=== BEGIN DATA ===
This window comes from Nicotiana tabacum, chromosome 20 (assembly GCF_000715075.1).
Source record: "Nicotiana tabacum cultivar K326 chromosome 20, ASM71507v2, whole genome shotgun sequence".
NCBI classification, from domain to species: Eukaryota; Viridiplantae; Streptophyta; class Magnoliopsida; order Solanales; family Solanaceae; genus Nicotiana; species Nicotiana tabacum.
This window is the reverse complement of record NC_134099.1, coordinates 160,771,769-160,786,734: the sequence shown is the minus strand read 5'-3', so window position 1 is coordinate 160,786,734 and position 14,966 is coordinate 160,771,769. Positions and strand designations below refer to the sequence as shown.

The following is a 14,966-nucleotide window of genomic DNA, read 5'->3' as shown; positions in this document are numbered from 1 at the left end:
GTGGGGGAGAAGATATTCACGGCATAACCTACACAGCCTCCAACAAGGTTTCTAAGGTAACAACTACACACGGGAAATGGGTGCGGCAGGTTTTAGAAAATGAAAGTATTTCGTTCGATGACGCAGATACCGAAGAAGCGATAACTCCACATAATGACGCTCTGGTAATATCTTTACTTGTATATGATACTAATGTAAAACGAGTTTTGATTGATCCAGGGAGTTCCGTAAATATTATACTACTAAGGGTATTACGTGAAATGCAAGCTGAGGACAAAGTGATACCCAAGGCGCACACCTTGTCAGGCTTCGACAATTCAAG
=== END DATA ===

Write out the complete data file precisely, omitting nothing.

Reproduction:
This window comes from Nicotiana tabacum, chromosome 20 (assembly GCF_000715075.1).
Source record: "Nicotiana tabacum cultivar K326 chromosome 20, ASM71507v2, whole genome shotgun sequence".
NCBI classification, from domain to species: Eukaryota; Viridiplantae; Streptophyta; class Magnoliopsida; order Solanales; family Solanaceae; genus Nicotiana; species Nicotiana tabacum.
This window is the reverse complement of record NC_134099.1, coordinates 160,771,769-160,786,734: the sequence shown is the minus strand read 5'-3', so window position 1 is coordinate 160,786,734 and position 14,966 is coordinate 160,771,769. Positions and strand designations below refer to the sequence as shown.

The following is a 14,966-nucleotide window of genomic DNA, read 5'->3' as shown; positions in this document are numbered from 1 at the left end:
GTGGGGGAGAAGATATTCACGGCATAACCTACACAGCCTCCAACAAGGTTTCTAAGGTAACAACTACACACGGGAAATGGGTGCGGCAGGTTTTAGAAAATGAAAGTATTTCGTTCGATGACGCAGATACCGAAGAAGCGATAACTCCACATAATGACGCTCTGGTAATATCTTTACTTGTATATGATACTAATGTAAAACGAGTTTTGATTGATCCAGGGAGTTCCGTAAATATTATACTACTAAGGGTATTACGTGAAATGCAAGCTGAGGACAAAGTGATACCCAAGGCGCACACCTTGTCAGGCTTCGACAATTCAAG